From what you have described, I can tell that the mechanic removed the outer boot and then dabbed the part with a rag dipped in brake fluid.

I wish either of the MASSs had adviced me on the lines of what you said. The MASS where I do the regular servicing simply said that we don't repair, we only replace... so just replace the whole cylinder! That makes me think, is this "wheel cylinder kit" you mentioned a MGP? Apparently neither of the MASSs have that kit. But if it is in the cataloge and has a part number, I could get them to order it.

Also please do advice on the following if possible - Is it ok to keep using the brake drum in spite of the grooves on it? Any idea what might have caused the grooves?
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Old 10th July 2009, 16:26   #6
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Quote:
Originally Posted by Raccoon View Post
That makes me think, is this "wheel cylinder kit" you mentioned a MGP? Apparently neither of the MASSs have that kit. But if it is in the cataloge and has a part number, I could get them to order it.
I don't know if the "wheel cylinder kit" is available as MGP but iv'e used such kits. These are freely available in spare parts shops and come packaged from the OEM brake supplier. "TVS-Girling" is the brand and the friendly neighbourhood spare parts dealer should have these in stock.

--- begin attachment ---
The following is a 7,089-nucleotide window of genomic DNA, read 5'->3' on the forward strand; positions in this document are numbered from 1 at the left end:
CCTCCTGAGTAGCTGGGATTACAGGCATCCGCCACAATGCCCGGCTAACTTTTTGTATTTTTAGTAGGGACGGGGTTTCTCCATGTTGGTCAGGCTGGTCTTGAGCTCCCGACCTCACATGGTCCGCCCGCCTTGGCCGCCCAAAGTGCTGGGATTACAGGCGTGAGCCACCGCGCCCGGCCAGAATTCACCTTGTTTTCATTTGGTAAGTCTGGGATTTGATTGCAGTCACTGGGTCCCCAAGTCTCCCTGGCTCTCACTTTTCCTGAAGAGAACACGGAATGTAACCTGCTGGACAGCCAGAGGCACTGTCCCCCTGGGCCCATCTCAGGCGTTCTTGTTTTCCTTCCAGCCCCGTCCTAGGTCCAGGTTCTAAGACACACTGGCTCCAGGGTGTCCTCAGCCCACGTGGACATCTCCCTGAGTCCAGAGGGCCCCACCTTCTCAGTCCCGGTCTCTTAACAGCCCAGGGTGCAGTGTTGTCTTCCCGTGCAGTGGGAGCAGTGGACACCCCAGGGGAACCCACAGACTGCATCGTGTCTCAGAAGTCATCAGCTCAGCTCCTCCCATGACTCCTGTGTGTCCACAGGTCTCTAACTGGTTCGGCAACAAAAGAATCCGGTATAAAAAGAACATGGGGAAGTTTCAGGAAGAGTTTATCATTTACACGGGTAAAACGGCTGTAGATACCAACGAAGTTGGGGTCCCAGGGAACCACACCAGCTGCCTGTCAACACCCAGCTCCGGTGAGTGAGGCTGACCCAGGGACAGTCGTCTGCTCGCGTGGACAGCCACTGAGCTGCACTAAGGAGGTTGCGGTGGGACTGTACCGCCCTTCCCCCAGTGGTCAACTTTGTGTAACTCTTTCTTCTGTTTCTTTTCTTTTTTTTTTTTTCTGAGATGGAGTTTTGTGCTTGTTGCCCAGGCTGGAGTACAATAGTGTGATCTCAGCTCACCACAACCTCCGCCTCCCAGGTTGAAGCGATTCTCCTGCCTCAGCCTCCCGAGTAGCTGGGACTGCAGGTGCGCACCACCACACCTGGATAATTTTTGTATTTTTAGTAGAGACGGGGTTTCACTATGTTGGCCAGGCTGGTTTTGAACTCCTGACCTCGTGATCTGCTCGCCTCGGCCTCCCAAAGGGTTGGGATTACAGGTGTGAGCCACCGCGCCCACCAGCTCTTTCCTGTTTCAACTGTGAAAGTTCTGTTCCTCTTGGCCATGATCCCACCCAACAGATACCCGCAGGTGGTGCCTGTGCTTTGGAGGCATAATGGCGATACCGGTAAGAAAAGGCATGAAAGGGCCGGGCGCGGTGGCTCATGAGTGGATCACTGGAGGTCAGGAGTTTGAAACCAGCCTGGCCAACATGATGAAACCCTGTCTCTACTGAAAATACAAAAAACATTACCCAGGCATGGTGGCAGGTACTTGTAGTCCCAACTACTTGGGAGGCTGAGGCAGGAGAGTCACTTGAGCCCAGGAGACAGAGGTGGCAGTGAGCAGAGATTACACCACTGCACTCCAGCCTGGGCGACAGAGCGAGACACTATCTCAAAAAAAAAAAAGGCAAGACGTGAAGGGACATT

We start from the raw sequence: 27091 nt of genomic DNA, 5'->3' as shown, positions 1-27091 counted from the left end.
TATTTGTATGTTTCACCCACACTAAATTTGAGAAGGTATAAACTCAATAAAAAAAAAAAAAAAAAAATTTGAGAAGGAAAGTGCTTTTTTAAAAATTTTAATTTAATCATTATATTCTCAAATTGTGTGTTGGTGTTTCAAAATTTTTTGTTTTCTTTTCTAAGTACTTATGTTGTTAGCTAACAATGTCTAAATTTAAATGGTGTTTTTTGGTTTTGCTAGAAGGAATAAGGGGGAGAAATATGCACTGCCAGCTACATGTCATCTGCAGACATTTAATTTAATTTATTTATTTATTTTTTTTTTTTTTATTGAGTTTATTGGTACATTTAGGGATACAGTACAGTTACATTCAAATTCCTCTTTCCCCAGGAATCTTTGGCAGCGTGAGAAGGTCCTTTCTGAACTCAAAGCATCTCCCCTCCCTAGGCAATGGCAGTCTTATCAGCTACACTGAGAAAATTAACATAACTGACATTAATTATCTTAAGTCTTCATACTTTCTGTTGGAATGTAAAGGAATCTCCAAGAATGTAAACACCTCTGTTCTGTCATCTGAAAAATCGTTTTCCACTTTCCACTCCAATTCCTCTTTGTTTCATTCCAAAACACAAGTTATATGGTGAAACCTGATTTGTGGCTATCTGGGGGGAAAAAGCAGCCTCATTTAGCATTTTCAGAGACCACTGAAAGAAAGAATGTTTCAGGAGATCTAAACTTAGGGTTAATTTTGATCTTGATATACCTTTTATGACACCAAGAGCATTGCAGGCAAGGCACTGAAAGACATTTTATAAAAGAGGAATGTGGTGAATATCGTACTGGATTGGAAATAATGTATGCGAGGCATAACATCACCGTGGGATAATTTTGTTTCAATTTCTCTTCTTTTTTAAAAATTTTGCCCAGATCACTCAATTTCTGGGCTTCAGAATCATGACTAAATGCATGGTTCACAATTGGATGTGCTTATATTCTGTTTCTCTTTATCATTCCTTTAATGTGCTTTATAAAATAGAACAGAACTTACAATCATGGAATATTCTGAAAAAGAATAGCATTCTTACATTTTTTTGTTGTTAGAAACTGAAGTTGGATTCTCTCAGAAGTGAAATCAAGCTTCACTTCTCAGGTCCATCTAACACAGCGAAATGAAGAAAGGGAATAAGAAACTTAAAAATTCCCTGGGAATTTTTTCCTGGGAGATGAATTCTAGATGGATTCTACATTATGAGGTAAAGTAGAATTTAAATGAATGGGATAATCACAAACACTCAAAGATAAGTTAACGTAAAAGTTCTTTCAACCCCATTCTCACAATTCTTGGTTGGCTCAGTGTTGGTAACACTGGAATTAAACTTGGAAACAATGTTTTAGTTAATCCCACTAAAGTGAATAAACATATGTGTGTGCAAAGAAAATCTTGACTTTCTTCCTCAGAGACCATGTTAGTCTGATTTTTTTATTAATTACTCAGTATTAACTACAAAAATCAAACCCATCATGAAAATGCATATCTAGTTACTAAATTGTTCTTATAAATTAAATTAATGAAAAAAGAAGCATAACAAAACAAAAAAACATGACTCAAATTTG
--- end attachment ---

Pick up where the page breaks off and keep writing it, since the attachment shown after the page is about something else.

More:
The metal surface on the inside of the brake cylinder deterioriates over time (due to mechanical wear and tear from the moving piston) - so the insides of the cylinder must be looked at before deciding if its safe to rebuild them with the kit.

If the insides of the cylinder are showing any groves/visible damage then replacing the rubber rings is not safe - the cylinder must then be replaced.
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Old 11th July 2009, 00:48   #7
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^^^ Thanks a heap again! If the kit is not MGP I'd be very wary, esp since its a brake component. But if it is from the OEM brake supplier and is genuine, I guess it should be safe enough. Will try to see if available somewhere...